The opinion of the court was delivered by: DUMBAULD
On October 9, 1967, the jury found defendant Joseph Zeher guilty on Count IV of an Indictment charging performance of taxable acts
without first having paid tax, in violation of 26 U.S.C. § 7262.
Defendant Patsy Stanizzo was found guilty of Count V charging wilful failure to supply information as to the place where and persons by whom wagering tax activity was being conducted,
in violation of 26 U.S.C. § 7203.
Both defendants were acquitted on other counts.
Defendants now contend that they are entitled to judgment of acquittal by virtue of what was held by the Supreme Court in Marchetti v. United States, 390 U.S. 39, 88 S. Ct. 697, 19 L. Ed. 2d 889, and Grosso v. United States, 390 U.S. 62, 88 S. Ct. 709, 19 L. Ed. 2d 906, decided January 28, 1968. Defendants had duly raised the constitutional questions later decided in those cases.
In Marchetti the defendants were charged with wilful failure, violative of 26 U.S.C. § 7203, to pay the $50 tax imposed by 26 U.S.C. § 4411 and to register as required by 26 U.S.C. § 4412. United States v. Costello, 352 F.2d 848, 850 (C.A.2, 1965).
Zeher was acquitted under Count III of the charge of which Marchetti was convicted.
Stanizzo was found guilty of wilful violation of 26 U.S.C. § 7203 by failing to furnish all the data required by 26 U.S.C. § 4412. This was the same offense as that in Marchetti, except that instead of failure to register at all Stanizzo simply failed to furnish what the Government considered adequate and complete information in compliance with 26 U.S.C. § 4412.
Marchetti simply held that 26 U.S.C. §§ 4411 and 4412 can not be employed to punish criminally for failure to comply with those sections defendants who make sufficient and timely assertion of their privilege against self-incrimination under the Fifth Amendment. 390 U.S. at 42, 61, 88 S. Ct. 697. The Court did not condemn the tax as a tax. It simply held that those who did not pay the tax or register could not be criminally punished for failure to do so if they asserted appropriately the constitutional guarantee. 390 U.S. at 44, 61, 88 S. Ct. 697. See also 390 U.S. at 70, 88 S. Ct. 709.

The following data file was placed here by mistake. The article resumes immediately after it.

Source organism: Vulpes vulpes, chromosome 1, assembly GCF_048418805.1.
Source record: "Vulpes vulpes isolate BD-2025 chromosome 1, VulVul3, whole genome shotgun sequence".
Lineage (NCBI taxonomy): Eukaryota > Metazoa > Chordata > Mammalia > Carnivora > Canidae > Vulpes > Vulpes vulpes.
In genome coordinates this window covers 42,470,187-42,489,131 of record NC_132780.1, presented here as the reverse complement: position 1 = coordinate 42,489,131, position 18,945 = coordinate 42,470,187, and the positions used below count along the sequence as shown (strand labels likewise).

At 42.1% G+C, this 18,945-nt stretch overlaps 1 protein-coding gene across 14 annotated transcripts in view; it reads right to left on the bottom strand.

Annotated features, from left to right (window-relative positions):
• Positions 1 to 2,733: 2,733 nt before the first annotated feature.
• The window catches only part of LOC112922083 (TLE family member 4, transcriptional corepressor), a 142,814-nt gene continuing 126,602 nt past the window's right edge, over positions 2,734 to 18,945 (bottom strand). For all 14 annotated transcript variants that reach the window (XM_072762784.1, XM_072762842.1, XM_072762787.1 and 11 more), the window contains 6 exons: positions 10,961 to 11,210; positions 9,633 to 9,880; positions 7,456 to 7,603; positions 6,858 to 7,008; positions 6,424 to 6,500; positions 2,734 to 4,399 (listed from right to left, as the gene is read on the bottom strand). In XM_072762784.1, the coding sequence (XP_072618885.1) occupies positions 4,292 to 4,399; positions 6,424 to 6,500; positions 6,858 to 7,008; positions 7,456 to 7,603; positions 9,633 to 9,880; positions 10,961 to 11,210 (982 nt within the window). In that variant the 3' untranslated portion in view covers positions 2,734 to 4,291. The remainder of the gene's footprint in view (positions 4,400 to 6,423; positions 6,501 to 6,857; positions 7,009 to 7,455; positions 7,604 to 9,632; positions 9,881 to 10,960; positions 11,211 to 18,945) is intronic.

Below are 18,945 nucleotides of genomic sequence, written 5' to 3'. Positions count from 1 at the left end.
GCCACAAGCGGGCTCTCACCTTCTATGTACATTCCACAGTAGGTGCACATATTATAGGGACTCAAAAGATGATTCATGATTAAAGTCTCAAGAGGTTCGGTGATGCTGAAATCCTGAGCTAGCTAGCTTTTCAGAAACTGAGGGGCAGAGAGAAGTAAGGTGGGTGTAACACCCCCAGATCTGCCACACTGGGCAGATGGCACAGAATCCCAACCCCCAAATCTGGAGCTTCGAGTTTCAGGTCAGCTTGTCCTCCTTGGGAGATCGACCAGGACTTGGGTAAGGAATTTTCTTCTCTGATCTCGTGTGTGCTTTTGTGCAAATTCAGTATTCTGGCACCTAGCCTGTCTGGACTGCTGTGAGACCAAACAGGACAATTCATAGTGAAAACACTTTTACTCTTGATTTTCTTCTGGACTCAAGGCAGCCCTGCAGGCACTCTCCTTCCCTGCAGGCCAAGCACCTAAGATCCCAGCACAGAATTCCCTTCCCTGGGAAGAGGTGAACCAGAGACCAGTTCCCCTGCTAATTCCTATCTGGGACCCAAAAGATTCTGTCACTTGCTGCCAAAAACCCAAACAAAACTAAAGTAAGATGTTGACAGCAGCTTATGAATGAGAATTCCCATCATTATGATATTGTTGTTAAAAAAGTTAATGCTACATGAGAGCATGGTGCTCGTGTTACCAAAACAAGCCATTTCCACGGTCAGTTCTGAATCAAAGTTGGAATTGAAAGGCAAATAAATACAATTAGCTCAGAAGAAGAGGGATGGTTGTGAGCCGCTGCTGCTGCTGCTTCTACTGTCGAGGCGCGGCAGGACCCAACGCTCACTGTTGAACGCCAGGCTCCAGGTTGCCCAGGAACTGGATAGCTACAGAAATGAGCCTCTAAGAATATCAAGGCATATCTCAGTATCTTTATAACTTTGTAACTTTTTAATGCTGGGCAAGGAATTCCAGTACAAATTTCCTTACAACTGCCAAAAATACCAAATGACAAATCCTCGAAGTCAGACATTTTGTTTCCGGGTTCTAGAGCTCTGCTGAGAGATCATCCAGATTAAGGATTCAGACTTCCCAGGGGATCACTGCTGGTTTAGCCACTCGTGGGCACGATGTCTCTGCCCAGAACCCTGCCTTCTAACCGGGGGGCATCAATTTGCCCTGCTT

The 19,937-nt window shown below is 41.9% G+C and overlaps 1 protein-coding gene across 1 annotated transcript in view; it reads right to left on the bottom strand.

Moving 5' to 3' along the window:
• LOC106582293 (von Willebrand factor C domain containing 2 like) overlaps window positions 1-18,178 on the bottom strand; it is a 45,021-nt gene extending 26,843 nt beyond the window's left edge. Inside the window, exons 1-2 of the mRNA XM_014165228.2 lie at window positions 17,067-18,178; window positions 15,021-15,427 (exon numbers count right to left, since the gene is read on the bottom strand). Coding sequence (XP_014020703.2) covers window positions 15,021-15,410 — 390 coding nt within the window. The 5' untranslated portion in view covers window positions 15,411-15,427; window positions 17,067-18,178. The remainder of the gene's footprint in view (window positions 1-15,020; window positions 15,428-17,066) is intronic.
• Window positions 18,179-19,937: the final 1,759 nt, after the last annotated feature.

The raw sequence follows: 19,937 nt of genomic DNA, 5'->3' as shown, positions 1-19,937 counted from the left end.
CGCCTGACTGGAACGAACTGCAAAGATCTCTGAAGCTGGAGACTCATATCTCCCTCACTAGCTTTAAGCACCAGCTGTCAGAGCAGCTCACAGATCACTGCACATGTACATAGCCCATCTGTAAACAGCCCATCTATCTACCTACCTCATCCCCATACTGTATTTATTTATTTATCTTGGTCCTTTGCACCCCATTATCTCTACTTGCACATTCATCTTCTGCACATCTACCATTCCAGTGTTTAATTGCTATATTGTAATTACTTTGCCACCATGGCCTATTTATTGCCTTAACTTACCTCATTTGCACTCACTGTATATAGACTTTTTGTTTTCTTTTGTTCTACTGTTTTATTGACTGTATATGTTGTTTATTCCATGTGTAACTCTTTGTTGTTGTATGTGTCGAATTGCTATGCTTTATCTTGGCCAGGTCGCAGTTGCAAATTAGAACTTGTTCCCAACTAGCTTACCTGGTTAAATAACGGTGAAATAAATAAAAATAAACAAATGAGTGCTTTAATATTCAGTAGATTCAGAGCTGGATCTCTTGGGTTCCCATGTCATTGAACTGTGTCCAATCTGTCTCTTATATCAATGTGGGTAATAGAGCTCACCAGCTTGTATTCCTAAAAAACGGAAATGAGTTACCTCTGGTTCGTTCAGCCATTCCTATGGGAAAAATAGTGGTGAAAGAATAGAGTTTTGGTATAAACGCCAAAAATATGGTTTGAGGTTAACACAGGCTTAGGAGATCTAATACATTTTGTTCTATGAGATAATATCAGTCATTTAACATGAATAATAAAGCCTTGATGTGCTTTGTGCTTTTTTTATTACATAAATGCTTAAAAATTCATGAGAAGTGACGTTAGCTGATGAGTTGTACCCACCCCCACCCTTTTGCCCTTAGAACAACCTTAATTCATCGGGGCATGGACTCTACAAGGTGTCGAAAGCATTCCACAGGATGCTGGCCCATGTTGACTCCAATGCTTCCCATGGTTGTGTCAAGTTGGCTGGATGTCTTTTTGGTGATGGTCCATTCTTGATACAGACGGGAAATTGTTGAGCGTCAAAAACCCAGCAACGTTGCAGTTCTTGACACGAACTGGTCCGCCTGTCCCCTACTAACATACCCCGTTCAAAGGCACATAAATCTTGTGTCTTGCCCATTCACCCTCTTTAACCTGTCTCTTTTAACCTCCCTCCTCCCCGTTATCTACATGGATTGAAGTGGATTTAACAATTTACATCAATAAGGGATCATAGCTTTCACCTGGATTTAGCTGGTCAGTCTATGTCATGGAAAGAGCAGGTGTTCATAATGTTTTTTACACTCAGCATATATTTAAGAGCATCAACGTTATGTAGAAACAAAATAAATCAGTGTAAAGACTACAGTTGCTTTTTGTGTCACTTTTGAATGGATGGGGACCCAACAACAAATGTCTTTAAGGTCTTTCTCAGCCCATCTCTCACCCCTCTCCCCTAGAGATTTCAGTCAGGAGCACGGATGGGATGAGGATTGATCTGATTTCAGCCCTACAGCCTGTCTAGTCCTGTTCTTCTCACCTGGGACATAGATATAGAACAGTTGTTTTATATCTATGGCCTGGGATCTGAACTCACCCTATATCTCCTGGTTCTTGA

Grosso dealt with the 10 percent excise tax imposed by 26 U.S.C. § 4401. That tax is not involved in the case at bar, following verdict. The Court held that payment of that tax, and use of the type of returns provided by the IRS in Form 730, would have created a substantial hazard of self-incrimination. Payment of the excise tax and filing the return are considered inseparable. 390 U.S. at 65, 88 S. Ct. 709.
Likewise in Marchetti the Court regarded the statutory obligations to register and to pay the occupational tax as "inseparable elements of a single registration procedure". 390 U.S. at 42-43, 88 S. Ct. at 700.
Doubtless the constitutional vice is the registration requirement, which inevitably invites the taxpayer to provide evidence which will significantly enhance the likelihood of his prosecution for crime and facilitate his conviction. 390 U.S. at 54, 88 S. Ct. 697. The Court has nothing against the payment of taxes or the collection of federal revenue per se, in the absence of hazardous provisions for self-disclosure of criminality.
Zeher neither registered nor paid the tax. He is not being punished criminally for failure to register or pay tax. He has furnished no evidence against himself. His conviction is based on independent evidence aliunde, not derived from his own testimonial assertions or any unconstitutional compulsion. He was found guilty of violating 26 U.S.C. § 7262, not 26 U.S.C. §§ 4411, or 4412. ...